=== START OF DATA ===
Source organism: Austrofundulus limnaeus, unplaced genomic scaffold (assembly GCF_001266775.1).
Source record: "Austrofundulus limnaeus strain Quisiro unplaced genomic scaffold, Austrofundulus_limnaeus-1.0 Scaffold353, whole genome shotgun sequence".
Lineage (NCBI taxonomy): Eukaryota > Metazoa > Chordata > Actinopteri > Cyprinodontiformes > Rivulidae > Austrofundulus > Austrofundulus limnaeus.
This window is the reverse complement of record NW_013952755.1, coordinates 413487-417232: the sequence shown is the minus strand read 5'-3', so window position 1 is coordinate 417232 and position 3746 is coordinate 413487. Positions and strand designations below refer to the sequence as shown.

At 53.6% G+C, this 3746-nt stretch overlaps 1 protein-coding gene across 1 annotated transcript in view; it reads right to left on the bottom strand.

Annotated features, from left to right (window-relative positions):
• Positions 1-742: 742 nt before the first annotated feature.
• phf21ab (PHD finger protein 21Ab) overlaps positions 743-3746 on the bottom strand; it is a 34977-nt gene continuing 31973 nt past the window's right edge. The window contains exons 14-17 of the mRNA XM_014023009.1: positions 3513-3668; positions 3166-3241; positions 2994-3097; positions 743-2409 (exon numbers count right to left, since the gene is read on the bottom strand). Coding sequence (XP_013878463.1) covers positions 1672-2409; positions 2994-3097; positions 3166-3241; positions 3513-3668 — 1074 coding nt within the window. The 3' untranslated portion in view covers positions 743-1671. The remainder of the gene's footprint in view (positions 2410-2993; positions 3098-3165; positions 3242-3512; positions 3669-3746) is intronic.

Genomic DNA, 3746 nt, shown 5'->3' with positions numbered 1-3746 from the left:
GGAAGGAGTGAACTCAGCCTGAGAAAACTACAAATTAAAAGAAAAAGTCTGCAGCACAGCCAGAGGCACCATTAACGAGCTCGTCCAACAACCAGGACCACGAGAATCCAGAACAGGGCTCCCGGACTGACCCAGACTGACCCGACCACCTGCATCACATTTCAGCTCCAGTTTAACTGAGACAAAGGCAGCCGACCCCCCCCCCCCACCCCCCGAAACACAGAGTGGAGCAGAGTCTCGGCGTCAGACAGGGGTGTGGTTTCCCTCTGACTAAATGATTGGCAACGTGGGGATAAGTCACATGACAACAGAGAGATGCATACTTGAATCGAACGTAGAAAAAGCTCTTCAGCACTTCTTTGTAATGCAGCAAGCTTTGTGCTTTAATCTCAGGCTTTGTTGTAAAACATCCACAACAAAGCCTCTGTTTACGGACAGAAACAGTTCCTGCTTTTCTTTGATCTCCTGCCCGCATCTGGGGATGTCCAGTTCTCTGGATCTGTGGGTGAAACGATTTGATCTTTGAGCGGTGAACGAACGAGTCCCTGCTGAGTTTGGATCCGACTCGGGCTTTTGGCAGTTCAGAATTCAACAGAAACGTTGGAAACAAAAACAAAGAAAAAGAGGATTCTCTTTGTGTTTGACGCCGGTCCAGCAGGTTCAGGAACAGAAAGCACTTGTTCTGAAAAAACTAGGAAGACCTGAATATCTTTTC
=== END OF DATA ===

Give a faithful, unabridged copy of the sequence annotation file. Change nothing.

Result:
Source organism: Austrofundulus limnaeus, unplaced genomic scaffold (assembly GCF_001266775.1).
Source record: "Austrofundulus limnaeus strain Quisiro unplaced genomic scaffold, Austrofundulus_limnaeus-1.0 Scaffold353, whole genome shotgun sequence".
Lineage (NCBI taxonomy): Eukaryota > Metazoa > Chordata > Actinopteri > Cyprinodontiformes > Rivulidae > Austrofundulus > Austrofundulus limnaeus.
This window is the reverse complement of record NW_013952755.1, coordinates 413487-417232: the sequence shown is the minus strand read 5'-3', so window position 1 is coordinate 417232 and position 3746 is coordinate 413487. Positions and strand designations below refer to the sequence as shown.

At 53.6% G+C, this 3746-nt stretch overlaps 1 protein-coding gene across 1 annotated transcript in view; it reads right to left on the bottom strand.

Annotated features, from left to right (window-relative positions):
• Positions 1-742: 742 nt before the first annotated feature.
• phf21ab (PHD finger protein 21Ab) overlaps positions 743-3746 on the bottom strand; it is a 34977-nt gene continuing 31973 nt past the window's right edge. The window contains exons 14-17 of the mRNA XM_014023009.1: positions 3513-3668; positions 3166-3241; positions 2994-3097; positions 743-2409 (exon numbers count right to left, since the gene is read on the bottom strand). Coding sequence (XP_013878463.1) covers positions 1672-2409; positions 2994-3097; positions 3166-3241; positions 3513-3668 — 1074 coding nt within the window. The 3' untranslated portion in view covers positions 743-1671. The remainder of the gene's footprint in view (positions 2410-2993; positions 3098-3165; positions 3242-3512; positions 3669-3746) is intronic.

Genomic DNA, 3746 nt, shown 5'->3' with positions numbered 1-3746 from the left:
GGAAGGAGTGAACTCAGCCTGAGAAAACTACAAATTAAAAGAAAAAGTCTGCAGCACAGCCAGAGGCACCATTAACGAGCTCGTCCAACAACCAGGACCACGAGAATCCAGAACAGGGCTCCCGGACTGACCCAGACTGACCCGACCACCTGCATCACATTTCAGCTCCAGTTTAACTGAGACAAAGGCAGCCGACCCCCCCCCCCCACCCCCCGAAACACAGAGTGGAGCAGAGTCTCGGCGTCAGACAGGGGTGTGGTTTCCCTCTGACTAAATGATTGGCAACGTGGGGATAAGTCACATGACAACAGAGAGATGCATACTTGAATCGAACGTAGAAAAAGCTCTTCAGCACTTCTTTGTAATGCAGCAAGCTTTGTGCTTTAATCTCAGGCTTTGTTGTAAAACATCCACAACAAAGCCTCTGTTTACGGACAGAAACAGTTCCTGCTTTTCTTTGATCTCCTGCCCGCATCTGGGGATGTCCAGTTCTCTGGATCTGTGGGTGAAACGATTTGATCTTTGAGCGGTGAACGAACGAGTCCCTGCTGAGTTTGGATCCGACTCGGGCTTTTGGCAGTTCAGAATTCAACAGAAACGTTGGAAACAAAAACAAAGAAAAAGAGGATTCTCTTTGTGTTTGACGCCGGTCCAGCAGGTTCAGGAACAGAAAGCACTTGTTCTGAAAAAACTAGGAAGACCTGAATATCTTTTC